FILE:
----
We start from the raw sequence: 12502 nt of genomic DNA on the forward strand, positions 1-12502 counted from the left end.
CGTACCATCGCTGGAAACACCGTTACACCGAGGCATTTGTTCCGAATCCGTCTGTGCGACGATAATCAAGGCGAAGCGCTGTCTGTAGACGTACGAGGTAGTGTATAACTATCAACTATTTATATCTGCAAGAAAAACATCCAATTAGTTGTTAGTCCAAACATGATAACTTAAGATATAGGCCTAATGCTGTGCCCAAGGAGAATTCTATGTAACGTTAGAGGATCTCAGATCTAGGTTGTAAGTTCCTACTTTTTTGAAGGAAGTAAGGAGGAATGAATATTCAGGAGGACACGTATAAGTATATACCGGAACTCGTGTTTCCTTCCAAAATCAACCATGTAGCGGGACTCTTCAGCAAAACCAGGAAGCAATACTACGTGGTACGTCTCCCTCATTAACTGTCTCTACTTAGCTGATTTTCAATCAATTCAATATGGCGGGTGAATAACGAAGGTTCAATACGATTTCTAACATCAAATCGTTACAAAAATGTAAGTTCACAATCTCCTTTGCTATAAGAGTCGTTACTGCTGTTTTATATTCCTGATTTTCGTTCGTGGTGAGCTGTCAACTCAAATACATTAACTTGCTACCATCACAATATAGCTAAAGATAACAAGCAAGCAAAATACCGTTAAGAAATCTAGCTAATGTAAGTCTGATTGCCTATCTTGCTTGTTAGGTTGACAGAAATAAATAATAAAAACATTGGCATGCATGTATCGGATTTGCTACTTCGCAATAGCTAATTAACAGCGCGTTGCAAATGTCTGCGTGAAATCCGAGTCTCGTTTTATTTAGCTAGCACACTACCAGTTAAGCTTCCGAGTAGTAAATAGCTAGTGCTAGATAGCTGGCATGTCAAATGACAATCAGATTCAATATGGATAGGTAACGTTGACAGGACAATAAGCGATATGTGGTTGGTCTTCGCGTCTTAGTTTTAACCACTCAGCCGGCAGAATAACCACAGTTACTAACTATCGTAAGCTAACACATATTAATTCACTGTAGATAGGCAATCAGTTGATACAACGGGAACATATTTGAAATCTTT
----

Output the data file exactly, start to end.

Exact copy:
We start from the raw sequence: 12502 nt of genomic DNA on the forward strand, positions 1-12502 counted from the left end.
CGTACCATCGCTGGAAACACCGTTACACCGAGGCATTTGTTCCGAATCCGTCTGTGCGACGATAATCAAGGCGAAGCGCTGTCTGTAGACGTACGAGGTAGTGTATAACTATCAACTATTTATATCTGCAAGAAAAACATCCAATTAGTTGTTAGTCCAAACATGATAACTTAAGATATAGGCCTAATGCTGTGCCCAAGGAGAATTCTATGTAACGTTAGAGGATCTCAGATCTAGGTTGTAAGTTCCTACTTTTTTGAAGGAAGTAAGGAGGAATGAATATTCAGGAGGACACGTATAAGTATATACCGGAACTCGTGTTTCCTTCCAAAATCAACCATGTAGCGGGACTCTTCAGCAAAACCAGGAAGCAATACTACGTGGTACGTCTCCCTCATTAACTGTCTCTACTTAGCTGATTTTCAATCAATTCAATATGGCGGGTGAATAACGAAGGTTCAATACGATTTCTAACATCAAATCGTTACAAAAATGTAAGTTCACAATCTCCTTTGCTATAAGAGTCGTTACTGCTGTTTTATATTCCTGATTTTCGTTCGTGGTGAGCTGTCAACTCAAATACATTAACTTGCTACCATCACAATATAGCTAAAGATAACAAGCAAGCAAAATACCGTTAAGAAATCTAGCTAATGTAAGTCTGATTGCCTATCTTGCTTGTTAGGTTGACAGAAATAAATAATAAAAACATTGGCATGCATGTATCGGATTTGCTACTTCGCAATAGCTAATTAACAGCGCGTTGCAAATGTCTGCGTGAAATCCGAGTCTCGTTTTATTTAGCTAGCACACTACCAGTTAAGCTTCCGAGTAGTAAATAGCTAGTGCTAGATAGCTGGCATGTCAAATGACAATCAGATTCAATATGGATAGGTAACGTTGACAGGACAATAAGCGATATGTGGTTGGTCTTCGCGTCTTAGTTTTAACCACTCAGCCGGCAGAATAACCACAGTTACTAACTATCGTAAGCTAACACATATTAATTCACTGTAGATAGGCAATCAGTTGATACAACGGGAACATATTTGAAATCTTT